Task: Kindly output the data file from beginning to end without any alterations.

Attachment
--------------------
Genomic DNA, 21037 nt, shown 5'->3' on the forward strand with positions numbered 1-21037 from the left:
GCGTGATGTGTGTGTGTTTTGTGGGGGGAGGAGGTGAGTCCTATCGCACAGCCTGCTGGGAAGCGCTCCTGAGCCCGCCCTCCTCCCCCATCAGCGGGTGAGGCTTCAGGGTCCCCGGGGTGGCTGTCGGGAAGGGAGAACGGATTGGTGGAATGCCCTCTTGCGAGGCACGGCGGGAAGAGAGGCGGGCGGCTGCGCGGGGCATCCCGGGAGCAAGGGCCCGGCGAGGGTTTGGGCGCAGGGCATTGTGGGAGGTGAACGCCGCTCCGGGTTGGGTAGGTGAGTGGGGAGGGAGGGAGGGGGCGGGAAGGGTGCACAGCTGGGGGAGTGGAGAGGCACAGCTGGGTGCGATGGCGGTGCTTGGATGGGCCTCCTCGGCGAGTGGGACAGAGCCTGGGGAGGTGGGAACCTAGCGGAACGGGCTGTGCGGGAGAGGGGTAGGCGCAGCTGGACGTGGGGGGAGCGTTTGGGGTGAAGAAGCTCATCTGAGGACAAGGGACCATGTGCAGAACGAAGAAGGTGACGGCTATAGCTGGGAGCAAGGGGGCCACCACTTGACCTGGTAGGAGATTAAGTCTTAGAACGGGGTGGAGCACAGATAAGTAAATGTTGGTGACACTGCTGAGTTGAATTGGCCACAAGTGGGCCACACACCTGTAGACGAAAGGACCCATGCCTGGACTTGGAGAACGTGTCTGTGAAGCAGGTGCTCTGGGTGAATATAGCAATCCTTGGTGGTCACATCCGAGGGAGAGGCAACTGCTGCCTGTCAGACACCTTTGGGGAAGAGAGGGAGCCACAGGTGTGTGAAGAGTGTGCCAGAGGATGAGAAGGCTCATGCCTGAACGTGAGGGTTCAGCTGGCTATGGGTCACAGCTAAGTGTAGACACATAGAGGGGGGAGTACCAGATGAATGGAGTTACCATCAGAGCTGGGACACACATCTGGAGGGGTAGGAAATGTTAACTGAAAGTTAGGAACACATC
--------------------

Genomic DNA, 21037 nt, shown 5'->3' on the forward strand with positions numbered 1-21037 from the left:
GCGTGATGTGTGTGTGTTTTGTGGGGGGAGGAGGTGAGTCCTATCGCACAGCCTGCTGGGAAGCGCTCCTGAGCCCGCCCTCCTCCCCCATCAGCGGGTGAGGCTTCAGGGTCCCCGGGGTGGCTGTCGGGAAGGGAGAACGGATTGGTGGAATGCCCTCTTGCGAGGCACGGCGGGAAGAGAGGCGGGCGGCTGCGCGGGGCATCCCGGGAGCAAGGGCCCGGCGAGGGTTTGGGCGCAGGGCATTGTGGGAGGTGAACGCCGCTCCGGGTTGGGTAGGTGAGTGGGGAGGGAGGGAGGGGGCGGGAAGGGTGCACAGCTGGGGGAGTGGAGAGGCACAGCTGGGTGCGATGGCGGTGCTTGGATGGGCCTCCTCGGCGAGTGGGACAGAGCCTGGGGAGGTGGGAACCTAGCGGAACGGGCTGTGCGGGAGAGGGGTAGGCGCAGCTGGACGTGGGGGGAGCGTTTGGGGTGAAGAAGCTCATCTGAGGACAAGGGACCATGTGCAGAACGAAGAAGGTGACGGCTATAGCTGGGAGCAAGGGGGCCACCACTTGACCTGGTAGGAGATTAAGTCTTAGAACGGGGTGGAGCACAGATAAGTAAATGTTGGTGACACTGCTGAGTTGAATTGGCCACAAGTGGGCCACACACCTGTAGACGAAAGGACCCATGCCTGGACTTGGAGAACGTGTCTGTGAAGCAGGTGCTCTGGGTGAATATAGCAATCCTTGGTGGTCACATCCGAGGGAGAGGCAACTGCTGCCTGTCAGACACCTTTGGGGAAGAGAGGGAGCCACAGGTGTGTGAAGAGTGTGCCAGAGGATGAGAAGGCTCATGCCTGAACGTGAGGGTTCAGCTGGCTATGGGTCACAGCTAAGTGTAGACACATAGAGGGGGGAGTACCAGATGAATGGAGTTACCATCAGAGCTGGGACACACATCTGGAGGGGTAGGAAATGTTAACTGAAAGTTAGGAACACATC